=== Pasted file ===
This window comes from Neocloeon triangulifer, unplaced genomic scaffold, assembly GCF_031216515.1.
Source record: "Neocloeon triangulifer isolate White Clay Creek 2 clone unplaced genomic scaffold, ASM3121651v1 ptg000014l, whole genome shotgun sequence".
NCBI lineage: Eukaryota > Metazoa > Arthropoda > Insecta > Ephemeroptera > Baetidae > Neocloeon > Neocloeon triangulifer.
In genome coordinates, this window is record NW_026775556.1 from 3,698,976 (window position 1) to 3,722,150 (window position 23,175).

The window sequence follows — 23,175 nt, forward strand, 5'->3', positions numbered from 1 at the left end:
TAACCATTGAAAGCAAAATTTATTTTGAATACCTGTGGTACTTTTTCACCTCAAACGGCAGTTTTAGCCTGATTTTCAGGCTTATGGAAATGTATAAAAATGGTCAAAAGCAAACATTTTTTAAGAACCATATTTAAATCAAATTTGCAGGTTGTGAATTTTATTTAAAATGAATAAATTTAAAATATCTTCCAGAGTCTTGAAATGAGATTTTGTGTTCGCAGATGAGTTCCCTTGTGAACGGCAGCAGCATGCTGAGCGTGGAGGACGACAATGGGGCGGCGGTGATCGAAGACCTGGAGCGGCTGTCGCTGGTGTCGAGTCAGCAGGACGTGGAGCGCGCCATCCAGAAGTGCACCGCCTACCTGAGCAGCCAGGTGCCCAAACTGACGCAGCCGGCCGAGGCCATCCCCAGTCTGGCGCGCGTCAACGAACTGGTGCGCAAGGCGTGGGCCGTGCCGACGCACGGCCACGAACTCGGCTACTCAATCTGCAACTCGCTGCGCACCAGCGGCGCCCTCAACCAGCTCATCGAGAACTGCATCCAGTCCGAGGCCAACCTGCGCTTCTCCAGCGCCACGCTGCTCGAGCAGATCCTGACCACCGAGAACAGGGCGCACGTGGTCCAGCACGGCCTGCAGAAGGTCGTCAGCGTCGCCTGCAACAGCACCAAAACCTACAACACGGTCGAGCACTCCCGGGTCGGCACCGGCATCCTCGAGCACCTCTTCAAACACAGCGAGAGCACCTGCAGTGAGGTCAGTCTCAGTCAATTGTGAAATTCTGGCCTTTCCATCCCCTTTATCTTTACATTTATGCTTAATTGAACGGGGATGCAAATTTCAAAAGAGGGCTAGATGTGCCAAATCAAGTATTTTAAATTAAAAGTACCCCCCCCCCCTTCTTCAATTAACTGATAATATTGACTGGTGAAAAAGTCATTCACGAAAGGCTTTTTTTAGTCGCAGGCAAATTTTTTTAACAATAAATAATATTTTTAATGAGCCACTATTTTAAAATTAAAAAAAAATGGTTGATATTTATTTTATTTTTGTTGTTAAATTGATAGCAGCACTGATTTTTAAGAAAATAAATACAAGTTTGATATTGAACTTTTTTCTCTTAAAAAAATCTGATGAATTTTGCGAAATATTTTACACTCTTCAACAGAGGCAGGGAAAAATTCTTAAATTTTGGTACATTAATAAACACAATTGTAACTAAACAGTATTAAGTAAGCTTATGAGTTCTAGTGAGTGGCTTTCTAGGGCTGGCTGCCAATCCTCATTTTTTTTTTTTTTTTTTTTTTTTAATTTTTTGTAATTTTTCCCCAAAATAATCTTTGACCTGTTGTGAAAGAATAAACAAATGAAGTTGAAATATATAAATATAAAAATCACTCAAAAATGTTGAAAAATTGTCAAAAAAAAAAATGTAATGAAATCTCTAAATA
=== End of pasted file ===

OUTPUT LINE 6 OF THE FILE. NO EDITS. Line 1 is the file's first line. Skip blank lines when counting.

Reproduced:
TAACCATTGAAAGCAAAATTTATTTTGAATACCTGTGGTACTTTTTCACCTCAAACGGCAGTTTTAGCCTGATTTTCAGGCTTATGGAAATGTATAAAAATGGTCAAAAGCAAACATTTTTTAAGAACCATATTTAAATCAAATTTGCAGGTTGTGAATTTTATTTAAAATGAATAAATTTAAAATATCTTCCAGAGTCTTGAAATGAGATTTTGTGTTCGCAGATGAGTTCCCTTGTGAACGGCAGCAGCATGCTGAGCGTGGAGGACGACAATGGGGCGGCGGTGATCGAAGACCTGGAGCGGCTGTCGCTGGTGTCGAGTCAGCAGGACGTGGAGCGCGCCATCCAGAAGTGCACCGCCTACCTGAGCAGCCAGGTGCCCAAACTGACGCAGCCGGCCGAGGCCATCCCCAGTCTGGCGCGCGTCAACGAACTGGTGCGCAAGGCGTGGGCCGTGCCGACGCACGGCCACGAACTCGGCTACTCAATCTGCAACTCGCTGCGCACCAGCGGCGCCCTCAACCAGCTCATCGAGAACTGCATCCAGTCCGAGGCCAACCTGCGCTTCTCCAGCGCCACGCTGCTCGAGCAGATCCTGACCACCGAGAACAGGGCGCACGTGGTCCAGCACGGCCTGCAGAAGGTCGTCAGCGTCGCCTGCAACAGCACCAAAACCTACAACACGGTCGAGCACTCCCGGGTCGGCACCGGCATCCTCGAGCACCTCTTCAAACACAGCGAGAGCACCTGCAGTGAGGTCAGTCTCAGTCAATTGTGAAATTCTGGCCTTTCCATCCCCTTTATCTTTACATTTATGCTTAATTGAACGGGGATGCAAATTTCAAAAGAGGGCTAGATGTGCCAAATCAAGTATTTTAAATTAAAAGTACCCCCCCCCCCTTCTTCAATTAACTGATAATATTGACTGGTGAAAAAGTCATTCACGAAAGGCTTTTTTTAGTCGCAGGCAAATTTTTTTAACAATAAATAATATTTTTAATGAGCCACTATTTTAAAATTAAAAAAAAATGGTTGATATTTATTTTATTTTTGTTGTTAAATTGATAGCAGCACTGATTTTTAAGAAAATAAATACAAGTTTGATATTGAACTTTTTTCTCTTAAAAAAATCTGATGAATTTTGCGAAATATTTTACACTCTTCAACAGAGGCAGGGAAAAATTCTTAAATTTTGGTACATTAATAAACACAATTGTAACTAAACAGTATTAAGTAAGCTTATGAGTTCTAGTGAGTGGCTTTCTAGGGCTGGCTGCCAATCCTCATTTTTTTTTTTTTTTTTTTTTTTTAATTTTTTGTAATTTTTCCCCAAAATAATCTTTGACCTGTTGTGAAAGAATAAACAAATGAAGTTGAAATATATAAATATAAAAATCACTCAAAAATGTTGAAAAATTGTCAAAAAAAAAAATGTAATGAAATCTCTAAATA